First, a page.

Students Decide What School They Will Attend?!?

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Once I was in an earnest conversation with a former ISM consultant who has now started his own Christian ministry.

Very seriously and authoritatively, he told me: “We as consultants have to recognize that students are making the decision of what school they will attend, and we have to work with it.”

I have two questions about that, questions all of us in Christian education must answer. Question #1: Is that what we want? Do we want students to decide what school they attend? Question #2: Can we do something about it… particularly if the answer to #1 is NO.

Question #1: Do we really want students to decide?

Most Christian school surveys will ask only the effectiveness of various program elements like “Engaging Teaching” that are presumed to be important. In our Parent Satisfaction and Referral Survey, we ask both how important and how effective each program element tested is to the respondent. This gives us rich comparison data, both comparing effectiveness and importance scores for a given program item, as well as comparing the importance of items between groups.

At an individual school level, you would hope that most program elements are rated about as effective as they are important to your parents and students. Both importance and effectiveness ratings are fluid – but fixing problems with either is much more than simply “changing perceptions.” And we go over these strategies and tactics in-depth in our survey debriefs.

Some of the important comparisons are in fact between groups. For example, in combining the results of 821 surveys, we learned that board members and volunteer leaders are among the most critical of all raters in the average satisfaction survey. That was new information because the average standalone school didn’t have enough board members or volunteer leaders to respond in order to make a meaningful comparison. Combined, however, we had over 2,000 respondents for both groups (of 70,000+ total.)

This brings us to students. For many years, I’ve known that student ratings were considerably more negative than any other group. By combining all the survey data, we were able to quantify the differences with statistical precision (99% certainty). The differences themselves were quantified using effect sizes.

How we determined these effect sizes and their relative degree of impact is really important. However, I know most of you are busy and want to skip right to the results in plain English. If you want the deep dive, click the toggle below. Otherwise, feel free to skip it and read on!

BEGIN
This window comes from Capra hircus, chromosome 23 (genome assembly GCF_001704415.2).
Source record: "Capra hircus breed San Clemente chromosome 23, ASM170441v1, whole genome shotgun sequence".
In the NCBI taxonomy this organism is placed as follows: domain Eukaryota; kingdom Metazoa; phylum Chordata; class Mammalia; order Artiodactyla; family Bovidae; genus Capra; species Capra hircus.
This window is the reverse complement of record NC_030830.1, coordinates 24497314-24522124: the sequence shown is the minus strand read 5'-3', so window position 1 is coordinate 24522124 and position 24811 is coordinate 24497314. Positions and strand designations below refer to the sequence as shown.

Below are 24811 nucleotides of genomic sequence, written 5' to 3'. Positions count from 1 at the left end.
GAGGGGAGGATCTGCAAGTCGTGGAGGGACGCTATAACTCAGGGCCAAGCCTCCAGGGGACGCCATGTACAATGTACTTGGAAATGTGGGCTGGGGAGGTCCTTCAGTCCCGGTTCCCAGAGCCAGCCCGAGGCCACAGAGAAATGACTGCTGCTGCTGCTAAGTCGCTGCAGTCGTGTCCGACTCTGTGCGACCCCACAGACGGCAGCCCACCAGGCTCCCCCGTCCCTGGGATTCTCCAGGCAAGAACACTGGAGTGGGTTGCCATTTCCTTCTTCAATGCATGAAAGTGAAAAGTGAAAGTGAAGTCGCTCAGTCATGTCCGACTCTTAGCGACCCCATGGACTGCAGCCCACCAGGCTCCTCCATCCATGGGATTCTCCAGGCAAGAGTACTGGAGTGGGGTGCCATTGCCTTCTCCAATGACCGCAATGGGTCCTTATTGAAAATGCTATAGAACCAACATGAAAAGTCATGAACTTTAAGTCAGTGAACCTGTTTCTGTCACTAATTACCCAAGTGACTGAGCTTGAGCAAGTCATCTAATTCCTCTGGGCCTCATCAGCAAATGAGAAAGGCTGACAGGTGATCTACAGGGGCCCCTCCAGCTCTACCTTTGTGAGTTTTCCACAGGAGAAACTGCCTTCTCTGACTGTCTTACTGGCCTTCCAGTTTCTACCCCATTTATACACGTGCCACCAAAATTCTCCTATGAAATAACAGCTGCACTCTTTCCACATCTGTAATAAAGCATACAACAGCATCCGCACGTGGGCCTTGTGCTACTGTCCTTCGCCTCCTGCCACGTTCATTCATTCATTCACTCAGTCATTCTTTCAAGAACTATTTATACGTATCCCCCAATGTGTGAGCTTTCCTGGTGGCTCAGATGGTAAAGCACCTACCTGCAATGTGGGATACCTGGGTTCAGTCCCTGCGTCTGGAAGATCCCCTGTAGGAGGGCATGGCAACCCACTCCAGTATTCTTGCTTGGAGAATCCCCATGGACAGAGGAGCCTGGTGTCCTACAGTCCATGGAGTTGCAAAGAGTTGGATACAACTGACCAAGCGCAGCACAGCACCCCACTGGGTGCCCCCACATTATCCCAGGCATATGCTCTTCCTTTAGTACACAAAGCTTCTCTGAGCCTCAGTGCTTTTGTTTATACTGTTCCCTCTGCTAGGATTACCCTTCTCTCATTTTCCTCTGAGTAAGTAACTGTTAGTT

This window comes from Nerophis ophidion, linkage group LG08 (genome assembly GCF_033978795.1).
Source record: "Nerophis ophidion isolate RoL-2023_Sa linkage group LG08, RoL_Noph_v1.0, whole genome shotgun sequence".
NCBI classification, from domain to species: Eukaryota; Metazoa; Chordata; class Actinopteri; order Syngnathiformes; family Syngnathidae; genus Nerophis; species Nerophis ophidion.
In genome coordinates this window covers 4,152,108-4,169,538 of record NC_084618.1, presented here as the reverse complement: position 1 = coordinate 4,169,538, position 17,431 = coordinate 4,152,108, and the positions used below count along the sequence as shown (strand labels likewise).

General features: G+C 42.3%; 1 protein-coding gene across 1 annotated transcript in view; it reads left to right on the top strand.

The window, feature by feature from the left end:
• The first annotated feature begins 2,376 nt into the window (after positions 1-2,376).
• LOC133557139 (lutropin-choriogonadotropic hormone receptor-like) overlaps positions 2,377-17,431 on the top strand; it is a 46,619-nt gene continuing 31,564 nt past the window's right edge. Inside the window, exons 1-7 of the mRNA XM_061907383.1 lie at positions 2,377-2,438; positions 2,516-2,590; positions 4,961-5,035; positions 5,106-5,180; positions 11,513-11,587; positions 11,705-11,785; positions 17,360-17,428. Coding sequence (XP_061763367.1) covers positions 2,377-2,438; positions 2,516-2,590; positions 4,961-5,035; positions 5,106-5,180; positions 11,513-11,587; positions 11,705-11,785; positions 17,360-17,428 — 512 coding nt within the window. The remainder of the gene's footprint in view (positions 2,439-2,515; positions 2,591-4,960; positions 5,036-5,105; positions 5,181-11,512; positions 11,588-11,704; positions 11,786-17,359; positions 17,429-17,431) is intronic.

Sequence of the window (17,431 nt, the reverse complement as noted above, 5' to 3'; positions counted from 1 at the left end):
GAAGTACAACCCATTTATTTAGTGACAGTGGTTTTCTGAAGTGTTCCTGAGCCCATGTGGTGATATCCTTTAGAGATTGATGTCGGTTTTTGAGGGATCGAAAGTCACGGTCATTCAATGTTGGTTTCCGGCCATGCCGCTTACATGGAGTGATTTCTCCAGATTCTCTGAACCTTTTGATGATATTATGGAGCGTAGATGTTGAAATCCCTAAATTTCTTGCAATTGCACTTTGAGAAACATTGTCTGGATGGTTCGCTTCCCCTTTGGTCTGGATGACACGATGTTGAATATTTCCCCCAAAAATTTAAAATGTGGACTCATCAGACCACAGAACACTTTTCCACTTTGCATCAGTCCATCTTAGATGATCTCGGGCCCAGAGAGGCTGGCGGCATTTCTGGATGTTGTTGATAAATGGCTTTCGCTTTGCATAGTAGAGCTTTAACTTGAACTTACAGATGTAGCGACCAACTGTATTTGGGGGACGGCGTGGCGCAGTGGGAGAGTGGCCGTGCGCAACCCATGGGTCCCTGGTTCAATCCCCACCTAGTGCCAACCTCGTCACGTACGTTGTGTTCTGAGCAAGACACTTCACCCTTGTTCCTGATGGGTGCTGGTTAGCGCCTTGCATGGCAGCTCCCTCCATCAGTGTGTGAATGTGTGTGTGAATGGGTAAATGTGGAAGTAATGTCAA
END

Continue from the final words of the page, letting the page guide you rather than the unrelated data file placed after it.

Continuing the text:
Curious how we came up with the effect sizes? Click here for a deep dive.

**** Trigger Warning: Statistics Ahead ****

Even if you hate statistics, understanding effect sizes can prove helpful. Negative effect sizes, like -0.70, mean “less than.” In the case of students, students think “academically competent teachers” are less important than everyone else. Yes, -0.70 is the actual score.

Positive effect sizes, like +0.28 or +0.22 mean “more than.” These too are actual scores for students on the “quantity and choice of extracurriculars” and “driving time to school“, respectively. Students find these items more important than all other raters, including parents, teachers, board members, and volunteers.

The really hard question about effect sizes is the degree of the effect. Is -0.70 a lot more negative than all the other responders? (It is.) Is 0.28 a lot more than other raters? (Actually, it’s moderately more.)

There are basically three ways – two easy, and one hard – to answer the question of “to what degree.” The easy ways are to use the old “Canned” version of effect size interpretation, where .20 to .49 is “small”, 0.50 to 0.79 is “moderate” and anything over 0.80 is considered to be “large.” Put a minus sign in front of these for small, moderate and large on the negative side. That’s the first easy way to interpret an effect size. 

How to calculate an effect size is cut and dried. And a whole lot of educational researchers noted that they were not getting effect sizes anywhere near that large or small, which made tracking the effectiveness of educational intervention a nihilistic exercise. So, the thresholds for effect size differences were dramatically lowered: .05 to .099 was small, .10 to .2499 was moderate, and anything greater than .25 was a “large” effect size. That is the second easy way to interpret an effect size.